I don’t have a print subscription to The Times, but like many Millennials, I receive NYTimes.com alerts to my Gmail account, I use the free NYTimes app on my smart phone to see Top News and I read articles of interest that show up in my personal twitter and Facebook feeds. Now the publisher wants to tell me something. An image of the letter is below, but here are the highlights:
- NYTimes.com is now offering digital subscriptions. This service was rolled out to customers in Canada on March 18 and will become available to the U.S. and the rest of the world on March 28
- NYTimes.com readers without a subscription will have access to a maximum of 20 articles/videos/slideshows/features a month. To access more, online readers will have to subscribe.
- Current subscribers to the print issue will have unlimited access to NYTimes.com
- Smartphone and tablet apps will still provide the top news section for free, but to access other sections through the apps, readers will have to subscribe.
- There is no option to solely purchase a subscription to NYTimes.com, subscribers much choose:
– $15 every 4 weeks for NYTimes.com and smartphone app access
- $20 every 4 weeks for NYTimes.com and tablet app access
- $35 every 4 weeks for NYTimes.com and smartphone app, and tablet app access
– $29.60 every 4 weeks for NYTimes.com access and daily print issue home delivery (this is the rate in Atlanta, rates vary based on location)
- Reader’s accessing NYTimes.com content via blogs, social media or search engines (like Google) will not be limited to the 20 features a month.
This new policy leaves me feeling conflicted. On one hand, I believe the free flow of news and information via technology is one of the greatest things to happen in my lifetime. With a device and connection to the internet, we have access to endless amounts of up-to-date information. My constant companion and smart phone tells me things before they can even be formatted for print, let alone delivered to my front door step. And much of this is free. And while I’d argue that this type of information exchange is invaluable to society, value typically comes with a price.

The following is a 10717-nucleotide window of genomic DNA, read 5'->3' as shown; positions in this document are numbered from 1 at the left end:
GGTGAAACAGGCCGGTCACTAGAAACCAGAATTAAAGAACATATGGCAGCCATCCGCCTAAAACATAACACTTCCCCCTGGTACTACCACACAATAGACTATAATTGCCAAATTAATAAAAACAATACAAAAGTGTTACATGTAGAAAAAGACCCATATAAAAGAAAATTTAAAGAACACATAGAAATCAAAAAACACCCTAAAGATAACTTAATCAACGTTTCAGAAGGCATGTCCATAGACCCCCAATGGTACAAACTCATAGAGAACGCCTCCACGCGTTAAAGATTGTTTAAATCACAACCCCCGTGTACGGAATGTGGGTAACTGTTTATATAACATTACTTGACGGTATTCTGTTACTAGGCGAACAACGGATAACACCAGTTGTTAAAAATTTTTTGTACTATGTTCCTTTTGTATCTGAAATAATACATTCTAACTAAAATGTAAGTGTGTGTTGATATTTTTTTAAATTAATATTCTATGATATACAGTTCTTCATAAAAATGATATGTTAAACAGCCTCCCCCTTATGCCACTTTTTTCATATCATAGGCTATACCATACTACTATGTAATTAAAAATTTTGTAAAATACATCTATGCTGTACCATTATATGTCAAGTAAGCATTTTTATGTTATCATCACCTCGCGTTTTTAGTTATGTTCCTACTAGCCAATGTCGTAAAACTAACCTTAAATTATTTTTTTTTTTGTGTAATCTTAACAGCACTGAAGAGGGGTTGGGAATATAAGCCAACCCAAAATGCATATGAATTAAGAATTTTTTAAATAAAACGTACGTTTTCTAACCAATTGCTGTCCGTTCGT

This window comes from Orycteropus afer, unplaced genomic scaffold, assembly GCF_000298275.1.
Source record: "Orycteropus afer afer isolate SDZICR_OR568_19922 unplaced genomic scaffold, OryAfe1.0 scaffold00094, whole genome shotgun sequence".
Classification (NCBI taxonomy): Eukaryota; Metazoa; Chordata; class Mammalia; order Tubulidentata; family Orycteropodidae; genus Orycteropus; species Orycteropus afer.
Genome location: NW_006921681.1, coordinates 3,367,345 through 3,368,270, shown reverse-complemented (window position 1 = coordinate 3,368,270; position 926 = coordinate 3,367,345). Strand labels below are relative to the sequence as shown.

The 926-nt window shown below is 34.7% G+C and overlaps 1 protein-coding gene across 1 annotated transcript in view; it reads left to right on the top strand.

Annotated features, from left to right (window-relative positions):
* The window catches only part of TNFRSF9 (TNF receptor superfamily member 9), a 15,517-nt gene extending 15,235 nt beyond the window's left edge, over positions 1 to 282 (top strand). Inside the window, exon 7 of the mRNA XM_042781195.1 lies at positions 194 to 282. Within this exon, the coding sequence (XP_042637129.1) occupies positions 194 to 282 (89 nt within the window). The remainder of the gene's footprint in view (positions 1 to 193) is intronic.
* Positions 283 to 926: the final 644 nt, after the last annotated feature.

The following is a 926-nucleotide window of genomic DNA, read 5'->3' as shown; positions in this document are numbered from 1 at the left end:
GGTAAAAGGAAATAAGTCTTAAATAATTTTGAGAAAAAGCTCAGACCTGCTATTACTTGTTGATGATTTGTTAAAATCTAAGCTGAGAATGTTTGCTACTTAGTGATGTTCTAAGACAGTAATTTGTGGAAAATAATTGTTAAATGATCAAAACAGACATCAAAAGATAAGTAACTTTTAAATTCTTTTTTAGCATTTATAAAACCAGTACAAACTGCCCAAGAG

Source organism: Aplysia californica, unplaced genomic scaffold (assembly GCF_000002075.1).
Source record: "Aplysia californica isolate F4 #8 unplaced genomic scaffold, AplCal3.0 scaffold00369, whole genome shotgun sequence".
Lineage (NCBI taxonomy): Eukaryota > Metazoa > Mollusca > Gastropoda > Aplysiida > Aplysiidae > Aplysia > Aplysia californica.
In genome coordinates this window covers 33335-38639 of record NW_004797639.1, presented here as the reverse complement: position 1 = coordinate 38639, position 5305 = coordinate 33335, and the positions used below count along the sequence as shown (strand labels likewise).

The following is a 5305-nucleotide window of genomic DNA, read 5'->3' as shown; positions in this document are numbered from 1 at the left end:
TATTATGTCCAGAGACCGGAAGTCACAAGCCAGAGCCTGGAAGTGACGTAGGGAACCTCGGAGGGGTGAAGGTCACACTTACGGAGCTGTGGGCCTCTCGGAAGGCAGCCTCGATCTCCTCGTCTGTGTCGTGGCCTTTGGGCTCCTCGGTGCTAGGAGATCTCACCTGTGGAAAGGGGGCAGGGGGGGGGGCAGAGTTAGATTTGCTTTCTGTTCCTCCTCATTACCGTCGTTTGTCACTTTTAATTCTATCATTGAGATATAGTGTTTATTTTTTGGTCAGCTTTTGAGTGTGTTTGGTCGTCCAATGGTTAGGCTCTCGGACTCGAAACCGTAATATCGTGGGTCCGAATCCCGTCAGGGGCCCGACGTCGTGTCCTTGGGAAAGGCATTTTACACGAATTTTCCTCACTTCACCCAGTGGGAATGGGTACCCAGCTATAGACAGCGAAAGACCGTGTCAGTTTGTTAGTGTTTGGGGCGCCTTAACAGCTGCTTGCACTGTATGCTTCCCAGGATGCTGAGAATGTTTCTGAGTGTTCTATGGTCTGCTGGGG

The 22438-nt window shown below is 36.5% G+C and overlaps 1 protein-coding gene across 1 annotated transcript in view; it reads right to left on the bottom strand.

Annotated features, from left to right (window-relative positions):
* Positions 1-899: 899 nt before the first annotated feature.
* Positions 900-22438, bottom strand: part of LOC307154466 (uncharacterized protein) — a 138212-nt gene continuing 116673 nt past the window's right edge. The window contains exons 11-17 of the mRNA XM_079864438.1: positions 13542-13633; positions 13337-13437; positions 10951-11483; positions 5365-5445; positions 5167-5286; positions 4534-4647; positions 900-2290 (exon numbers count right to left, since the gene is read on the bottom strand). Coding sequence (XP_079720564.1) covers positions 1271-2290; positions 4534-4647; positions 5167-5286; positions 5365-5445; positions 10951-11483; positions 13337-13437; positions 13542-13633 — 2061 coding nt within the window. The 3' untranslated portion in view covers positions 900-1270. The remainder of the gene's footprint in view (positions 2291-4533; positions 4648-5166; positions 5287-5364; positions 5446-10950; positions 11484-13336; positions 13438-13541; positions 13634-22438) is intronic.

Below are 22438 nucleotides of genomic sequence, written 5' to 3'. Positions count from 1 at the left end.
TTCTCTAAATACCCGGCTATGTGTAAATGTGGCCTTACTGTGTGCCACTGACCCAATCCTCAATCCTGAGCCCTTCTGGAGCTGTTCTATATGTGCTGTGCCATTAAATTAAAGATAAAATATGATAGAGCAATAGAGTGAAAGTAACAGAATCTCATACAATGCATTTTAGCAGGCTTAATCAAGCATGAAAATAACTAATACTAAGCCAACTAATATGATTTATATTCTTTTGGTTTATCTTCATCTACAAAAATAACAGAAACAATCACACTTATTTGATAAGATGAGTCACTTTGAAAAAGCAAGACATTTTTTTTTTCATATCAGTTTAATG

If we want something that is high quality, we usually have to pay for it. While the free flow of news and information makes me feel warm and fuzzy inside, I have to remember that newspapers are a business – businesses that appear to require subscription and advertising dollars in order to survive. Yes, I want free information, but I also want accurate and clear information compiled by credible sources. What’s the point of receiving free information if it’s wrong?
There are a few points I find strange. First, why the price difference between the smart phone and tablet applications? Will they be dramatically different? Why is there no incentive for the unlimited option? It just appears to be the cost of the two options combined. Technically, doesn’t this option require subscribers to pay twice for the NYTimes.com access? Why is this change happening now? Is there any relation to the new Apple App store subscription policy entitling the company to 30 percent of all subscriptions sales through the App store?
While considering whether a digital subscription was worthwhile for me I realized that the way I currently access information from NYTimes (via blog, Google, social media, top news on my smart phone) means I will be relatively unaffected by these policies.
This leaves me wondering how many other Millenials are in the same situation and what audience is this really affecting? Who out there is the 20+ NYTimes.com article reader that only access content via the official website? Are tablet subscribers surprised that accessing the New York Times will come with a subscription fee when many other tablet media applications already require one? And finally, is this news revolutionary enough to be worthy of a NYTimes.com News Alert in my Gmail account or is that free service gone as well?